Late last month, the 2016/2017 Group of Governmental Experts on Information Security (GGE), convened under the auspices of the United Nations, concluded its last round of deliberations. As has been widely reported, the Group appears to have failed to arrive at a consensus outcome report. This marks a potentially sharp departure from the work of three prior GGEs that had established and carried forward an international conversation on cybersecurity since 2010, particularly on norms and confidence-building measures in cyberspace. The format of GGEs had turned into the main international vehicle for discussions on rules of behavior for states in cyberspace. With the apparent failure of the 2016/2017 GGE, one is left wondering whether and how this crucial conversation is going to continue.
The 2016/2017 Group was tasked by the UN General Assembly with the study of “existing and potential threats in the sphere of information security” and measures to address them, including “norms, rules, and principles of responsible behavior of states, confidence-building measures, and capacity-building.” Over the course of one year, experts from 25 countries met under the chairmanship of the German representative.
More importantly, the Group was also to study “how international law applies to the use of information and communications technologies by states.” It appears that exactly this issue — international law and its application — comprised the critical sticking point in the Group’s deliberations. An unusually explicit statement issued by the American representative Michele Markoff indicates as much. Markoff submits that “the reluctance of a few participants to seriously engage on the mandate on international legal issues” has ultimately prevented the conclusion of a consensus report. The United States expected “clear and direct statements on how certain international law applies to states’ use of ICTs,” including international humanitarian law, the right to self defense, as well as international law of state responsibility and countermeasures.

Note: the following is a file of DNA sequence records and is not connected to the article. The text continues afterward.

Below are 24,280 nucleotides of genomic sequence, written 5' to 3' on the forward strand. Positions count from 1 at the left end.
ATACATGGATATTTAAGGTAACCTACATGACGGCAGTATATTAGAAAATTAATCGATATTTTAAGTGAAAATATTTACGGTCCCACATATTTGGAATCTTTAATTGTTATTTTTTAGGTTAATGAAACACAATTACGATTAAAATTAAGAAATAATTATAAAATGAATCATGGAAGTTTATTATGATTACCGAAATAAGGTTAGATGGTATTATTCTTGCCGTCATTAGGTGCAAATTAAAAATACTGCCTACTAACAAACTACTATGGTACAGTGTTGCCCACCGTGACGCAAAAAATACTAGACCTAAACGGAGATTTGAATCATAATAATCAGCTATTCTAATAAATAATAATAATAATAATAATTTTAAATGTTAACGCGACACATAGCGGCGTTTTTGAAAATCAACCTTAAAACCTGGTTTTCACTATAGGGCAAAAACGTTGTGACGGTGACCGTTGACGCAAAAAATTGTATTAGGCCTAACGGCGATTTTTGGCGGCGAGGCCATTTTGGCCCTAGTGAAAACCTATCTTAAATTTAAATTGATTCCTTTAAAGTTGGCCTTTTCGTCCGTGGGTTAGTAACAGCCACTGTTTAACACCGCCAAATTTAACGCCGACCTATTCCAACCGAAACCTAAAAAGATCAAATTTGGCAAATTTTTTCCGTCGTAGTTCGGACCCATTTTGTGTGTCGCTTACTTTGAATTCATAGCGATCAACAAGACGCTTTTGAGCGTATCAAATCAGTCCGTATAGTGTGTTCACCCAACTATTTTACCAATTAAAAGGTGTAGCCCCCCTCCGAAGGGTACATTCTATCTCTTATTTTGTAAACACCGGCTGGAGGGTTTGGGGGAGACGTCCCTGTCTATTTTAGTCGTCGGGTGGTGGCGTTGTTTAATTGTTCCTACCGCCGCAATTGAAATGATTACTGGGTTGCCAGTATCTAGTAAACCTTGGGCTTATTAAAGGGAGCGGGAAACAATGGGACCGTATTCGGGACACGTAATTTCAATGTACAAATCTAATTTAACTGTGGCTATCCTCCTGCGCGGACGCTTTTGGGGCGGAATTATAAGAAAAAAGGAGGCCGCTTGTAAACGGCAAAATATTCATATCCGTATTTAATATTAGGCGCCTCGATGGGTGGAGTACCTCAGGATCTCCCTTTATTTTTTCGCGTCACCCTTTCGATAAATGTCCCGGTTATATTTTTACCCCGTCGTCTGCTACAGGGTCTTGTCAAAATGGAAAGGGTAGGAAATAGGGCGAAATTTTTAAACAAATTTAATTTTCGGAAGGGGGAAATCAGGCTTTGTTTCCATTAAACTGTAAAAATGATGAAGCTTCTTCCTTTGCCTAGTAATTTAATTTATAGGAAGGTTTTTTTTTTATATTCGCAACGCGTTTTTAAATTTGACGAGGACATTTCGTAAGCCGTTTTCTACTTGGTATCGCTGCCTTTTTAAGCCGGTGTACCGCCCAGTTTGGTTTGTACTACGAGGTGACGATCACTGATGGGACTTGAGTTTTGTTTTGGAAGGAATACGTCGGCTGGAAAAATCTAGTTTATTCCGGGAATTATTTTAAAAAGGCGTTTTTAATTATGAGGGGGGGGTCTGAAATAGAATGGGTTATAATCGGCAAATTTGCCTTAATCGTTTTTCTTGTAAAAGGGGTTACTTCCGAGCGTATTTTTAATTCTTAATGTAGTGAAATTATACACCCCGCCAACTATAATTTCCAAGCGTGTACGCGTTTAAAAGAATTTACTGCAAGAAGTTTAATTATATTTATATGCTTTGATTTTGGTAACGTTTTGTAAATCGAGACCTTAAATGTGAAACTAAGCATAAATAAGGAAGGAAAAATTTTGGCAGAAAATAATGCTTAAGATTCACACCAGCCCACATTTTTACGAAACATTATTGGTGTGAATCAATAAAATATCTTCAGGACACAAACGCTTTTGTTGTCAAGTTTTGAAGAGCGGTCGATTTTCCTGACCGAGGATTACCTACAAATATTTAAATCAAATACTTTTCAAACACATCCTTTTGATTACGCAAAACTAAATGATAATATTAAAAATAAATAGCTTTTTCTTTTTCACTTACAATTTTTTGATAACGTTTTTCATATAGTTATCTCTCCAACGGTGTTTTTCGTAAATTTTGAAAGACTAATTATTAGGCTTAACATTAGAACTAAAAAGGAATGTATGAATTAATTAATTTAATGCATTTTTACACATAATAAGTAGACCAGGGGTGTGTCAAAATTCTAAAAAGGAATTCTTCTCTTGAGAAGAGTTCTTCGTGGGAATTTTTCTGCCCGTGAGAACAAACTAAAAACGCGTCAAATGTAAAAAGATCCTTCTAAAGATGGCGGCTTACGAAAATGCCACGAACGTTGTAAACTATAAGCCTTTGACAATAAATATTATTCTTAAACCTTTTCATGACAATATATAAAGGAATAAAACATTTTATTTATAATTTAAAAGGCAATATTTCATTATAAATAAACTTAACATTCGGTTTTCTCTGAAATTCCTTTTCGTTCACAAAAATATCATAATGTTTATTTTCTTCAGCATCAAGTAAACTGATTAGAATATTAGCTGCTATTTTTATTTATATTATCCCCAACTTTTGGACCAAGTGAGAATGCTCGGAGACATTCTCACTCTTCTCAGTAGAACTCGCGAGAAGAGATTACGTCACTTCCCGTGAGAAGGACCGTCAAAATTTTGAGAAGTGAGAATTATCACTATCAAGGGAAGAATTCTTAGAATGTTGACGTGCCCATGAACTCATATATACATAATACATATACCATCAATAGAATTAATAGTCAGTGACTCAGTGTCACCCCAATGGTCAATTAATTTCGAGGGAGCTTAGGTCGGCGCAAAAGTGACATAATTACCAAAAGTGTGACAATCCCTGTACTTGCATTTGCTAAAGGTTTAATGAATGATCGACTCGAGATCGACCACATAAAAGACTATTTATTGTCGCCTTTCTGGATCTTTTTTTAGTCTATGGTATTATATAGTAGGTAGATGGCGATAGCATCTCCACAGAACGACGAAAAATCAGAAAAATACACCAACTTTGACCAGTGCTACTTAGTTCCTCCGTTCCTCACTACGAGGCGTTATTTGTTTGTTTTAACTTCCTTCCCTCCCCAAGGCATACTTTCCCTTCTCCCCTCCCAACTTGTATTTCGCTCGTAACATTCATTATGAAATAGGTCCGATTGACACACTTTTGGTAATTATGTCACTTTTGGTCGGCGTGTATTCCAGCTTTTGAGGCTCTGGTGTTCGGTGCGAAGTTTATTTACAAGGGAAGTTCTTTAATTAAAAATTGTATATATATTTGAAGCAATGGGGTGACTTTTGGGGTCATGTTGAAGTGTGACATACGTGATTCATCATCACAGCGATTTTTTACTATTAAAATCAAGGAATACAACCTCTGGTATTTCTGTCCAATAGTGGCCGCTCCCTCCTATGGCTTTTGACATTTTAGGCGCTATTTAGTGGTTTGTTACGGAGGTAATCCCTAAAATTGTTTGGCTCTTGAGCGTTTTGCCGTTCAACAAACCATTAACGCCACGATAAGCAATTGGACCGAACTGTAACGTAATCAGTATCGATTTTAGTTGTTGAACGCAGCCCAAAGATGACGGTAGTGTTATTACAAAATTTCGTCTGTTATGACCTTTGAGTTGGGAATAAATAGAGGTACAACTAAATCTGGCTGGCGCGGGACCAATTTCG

Other countries, however, balked at the inclusion of such provisions. The Cuban representative argued that they would lead to a militarization of cyberspace that would “legitimize… unilateral punitive force actions, including the application of sanctions and even military action by states claiming to be victims of illicit uses of ICTs.” Instead, the Group should be emphasizing the peaceful settlement of disputes and conflict prevention. Although only the Cuban statement is publicly available, it is safe to assume that both Russia and China shared this position during the GGE’s discussions — both have maintained similar views in the past. Western countries have countered that clear affirmations of international legal frameworks precisely “help reduce the risk of conflict by creating stable expectations of how states may and may not respond to cyber incidents they face.”
The Issue of International Law